Boris was a passionate critic of Mr. Putin’s war in Ukraine and was finishing a report on the presence of Russian soldiers in the ravaged Donbas region, a matter that the Kremlin has spared no effort to cover up. But the question “Did Putin give the order?” rings as hollow today as when journalist Anna Politkovskaya was gunned down in 2006, the same year that Putin critic Alexander Litvinenko was poisoned in London—or when a Malaysia Airlines passenger jet was shot down over eastern Ukraine last year.
    ...

    Mr. Kasparov is the chairman of the New York-based Human Rights Foundation. His book on Vladimir Putin, “Winter Is Coming,” will be published by Public Affairs in the fall.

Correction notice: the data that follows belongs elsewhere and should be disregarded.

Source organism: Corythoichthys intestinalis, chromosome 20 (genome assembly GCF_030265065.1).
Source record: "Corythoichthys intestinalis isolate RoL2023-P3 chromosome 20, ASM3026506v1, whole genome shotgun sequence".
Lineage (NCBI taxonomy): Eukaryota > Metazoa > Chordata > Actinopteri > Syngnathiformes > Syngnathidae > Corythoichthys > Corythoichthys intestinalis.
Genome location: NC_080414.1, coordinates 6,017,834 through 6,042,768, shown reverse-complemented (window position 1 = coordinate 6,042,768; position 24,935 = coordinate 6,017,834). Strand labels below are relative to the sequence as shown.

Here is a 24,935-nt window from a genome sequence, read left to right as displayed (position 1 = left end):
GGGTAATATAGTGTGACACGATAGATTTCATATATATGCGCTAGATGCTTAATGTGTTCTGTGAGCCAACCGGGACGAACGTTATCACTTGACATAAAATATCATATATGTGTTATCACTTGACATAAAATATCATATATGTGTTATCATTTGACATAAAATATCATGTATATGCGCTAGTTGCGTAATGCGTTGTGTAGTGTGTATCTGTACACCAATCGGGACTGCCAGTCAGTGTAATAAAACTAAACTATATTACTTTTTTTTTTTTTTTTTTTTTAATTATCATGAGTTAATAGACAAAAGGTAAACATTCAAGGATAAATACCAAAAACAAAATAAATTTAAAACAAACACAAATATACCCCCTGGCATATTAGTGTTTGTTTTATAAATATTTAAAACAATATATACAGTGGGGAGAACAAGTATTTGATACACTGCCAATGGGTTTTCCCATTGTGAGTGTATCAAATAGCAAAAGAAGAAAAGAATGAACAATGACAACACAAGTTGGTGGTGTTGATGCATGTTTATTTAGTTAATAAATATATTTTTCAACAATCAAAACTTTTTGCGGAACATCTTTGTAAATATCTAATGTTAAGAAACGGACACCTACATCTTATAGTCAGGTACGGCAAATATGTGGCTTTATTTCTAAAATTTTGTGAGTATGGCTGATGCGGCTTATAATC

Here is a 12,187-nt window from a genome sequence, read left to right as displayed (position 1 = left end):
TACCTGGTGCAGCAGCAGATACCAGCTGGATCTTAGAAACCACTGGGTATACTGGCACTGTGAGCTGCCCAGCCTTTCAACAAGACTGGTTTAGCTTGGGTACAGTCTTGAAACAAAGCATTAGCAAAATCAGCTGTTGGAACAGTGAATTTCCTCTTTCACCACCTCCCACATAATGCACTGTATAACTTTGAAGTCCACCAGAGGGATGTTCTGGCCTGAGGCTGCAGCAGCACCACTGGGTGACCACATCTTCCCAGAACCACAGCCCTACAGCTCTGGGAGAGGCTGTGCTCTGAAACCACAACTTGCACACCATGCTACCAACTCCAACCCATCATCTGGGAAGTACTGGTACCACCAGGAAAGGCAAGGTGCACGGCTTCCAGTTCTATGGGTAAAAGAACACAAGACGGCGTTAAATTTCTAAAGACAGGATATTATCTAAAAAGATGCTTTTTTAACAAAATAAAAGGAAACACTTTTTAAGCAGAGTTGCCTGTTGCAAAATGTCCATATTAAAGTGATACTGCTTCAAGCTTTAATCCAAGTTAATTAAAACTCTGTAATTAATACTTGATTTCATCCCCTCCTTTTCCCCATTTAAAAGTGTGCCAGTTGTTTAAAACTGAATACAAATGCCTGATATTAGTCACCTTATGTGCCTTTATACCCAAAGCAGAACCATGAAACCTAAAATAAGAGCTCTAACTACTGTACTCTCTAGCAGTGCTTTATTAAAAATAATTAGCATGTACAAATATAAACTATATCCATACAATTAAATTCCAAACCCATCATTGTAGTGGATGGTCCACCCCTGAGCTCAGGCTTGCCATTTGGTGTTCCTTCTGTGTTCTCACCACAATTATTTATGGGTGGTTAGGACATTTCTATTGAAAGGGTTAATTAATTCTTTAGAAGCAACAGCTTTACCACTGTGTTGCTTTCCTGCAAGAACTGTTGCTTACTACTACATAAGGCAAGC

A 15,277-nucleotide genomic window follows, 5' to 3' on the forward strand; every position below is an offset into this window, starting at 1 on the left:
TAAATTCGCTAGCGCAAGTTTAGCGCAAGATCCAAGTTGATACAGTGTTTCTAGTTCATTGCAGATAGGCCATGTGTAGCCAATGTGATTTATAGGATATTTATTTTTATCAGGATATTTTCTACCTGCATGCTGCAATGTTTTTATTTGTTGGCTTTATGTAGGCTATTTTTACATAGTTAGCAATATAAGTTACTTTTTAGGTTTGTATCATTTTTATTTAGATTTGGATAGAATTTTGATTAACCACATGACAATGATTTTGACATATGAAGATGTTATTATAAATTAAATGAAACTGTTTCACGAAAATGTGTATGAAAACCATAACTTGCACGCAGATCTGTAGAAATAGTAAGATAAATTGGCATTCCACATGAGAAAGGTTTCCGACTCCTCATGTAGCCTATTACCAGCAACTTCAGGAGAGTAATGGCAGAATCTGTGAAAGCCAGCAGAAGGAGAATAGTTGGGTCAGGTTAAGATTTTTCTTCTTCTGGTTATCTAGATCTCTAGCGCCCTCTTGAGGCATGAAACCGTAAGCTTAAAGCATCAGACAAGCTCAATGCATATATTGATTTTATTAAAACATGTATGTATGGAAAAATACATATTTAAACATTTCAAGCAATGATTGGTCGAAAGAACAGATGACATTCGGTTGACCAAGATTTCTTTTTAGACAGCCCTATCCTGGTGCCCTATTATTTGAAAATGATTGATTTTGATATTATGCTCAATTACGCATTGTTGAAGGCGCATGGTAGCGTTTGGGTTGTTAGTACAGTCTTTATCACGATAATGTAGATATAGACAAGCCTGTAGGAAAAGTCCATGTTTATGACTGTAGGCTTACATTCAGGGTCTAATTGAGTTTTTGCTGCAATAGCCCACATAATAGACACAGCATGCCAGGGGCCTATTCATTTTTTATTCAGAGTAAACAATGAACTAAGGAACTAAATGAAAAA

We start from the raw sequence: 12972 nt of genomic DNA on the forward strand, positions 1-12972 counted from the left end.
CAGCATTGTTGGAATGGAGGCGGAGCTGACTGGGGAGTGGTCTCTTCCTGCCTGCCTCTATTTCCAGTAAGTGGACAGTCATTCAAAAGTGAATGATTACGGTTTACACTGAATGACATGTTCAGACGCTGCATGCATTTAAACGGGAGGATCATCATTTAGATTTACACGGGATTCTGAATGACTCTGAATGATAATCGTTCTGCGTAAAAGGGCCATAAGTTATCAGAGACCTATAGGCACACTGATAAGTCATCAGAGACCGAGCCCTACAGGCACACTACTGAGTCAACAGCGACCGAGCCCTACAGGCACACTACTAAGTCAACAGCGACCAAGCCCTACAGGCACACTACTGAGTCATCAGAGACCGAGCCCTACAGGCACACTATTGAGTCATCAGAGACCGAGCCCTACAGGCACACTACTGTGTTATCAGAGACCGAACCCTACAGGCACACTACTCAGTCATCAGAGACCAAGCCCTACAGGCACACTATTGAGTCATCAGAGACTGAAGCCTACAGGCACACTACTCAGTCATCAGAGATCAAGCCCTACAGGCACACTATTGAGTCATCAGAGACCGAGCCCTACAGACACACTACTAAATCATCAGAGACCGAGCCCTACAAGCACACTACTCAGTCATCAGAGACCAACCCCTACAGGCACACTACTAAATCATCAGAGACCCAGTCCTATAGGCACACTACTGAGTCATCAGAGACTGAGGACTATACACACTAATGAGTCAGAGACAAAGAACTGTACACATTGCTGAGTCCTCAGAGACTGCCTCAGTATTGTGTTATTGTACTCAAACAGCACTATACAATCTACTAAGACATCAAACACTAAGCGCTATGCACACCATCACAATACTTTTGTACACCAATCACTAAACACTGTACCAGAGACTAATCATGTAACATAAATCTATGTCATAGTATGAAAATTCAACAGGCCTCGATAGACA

http://www.wsj.com/articles/garry-kasparov-putins-culture-of-fear-and-death-1425249677

    Perhaps it would do you good to read this book “Winter Is Coming" written by Garry. Kasparov.
  9. 11 Jul '15 19:42 / 1 edit
    Originally posted by RJHinds
    [quote][b]Putin’s Culture of Fear and Death

    Boris Nemtsov threw his big body, big voice and big heart into the uphill battle to keep democracy alive in Russia.

    By
    Garry Kasparov

    March 1, 2015 5:41 p.m. ET

    Boris Nemtsov, my longtime friend and colleague in the Russian opposition, was murdered in the middle of Moscow on Friday night. Fou ...[text shortened]... erhaps it would do you good to read this book “Winter Is Coming" written by Garry.[/b] Kasparov.[/b]
    RJHinds has been running around putting up this same post in more than one forum.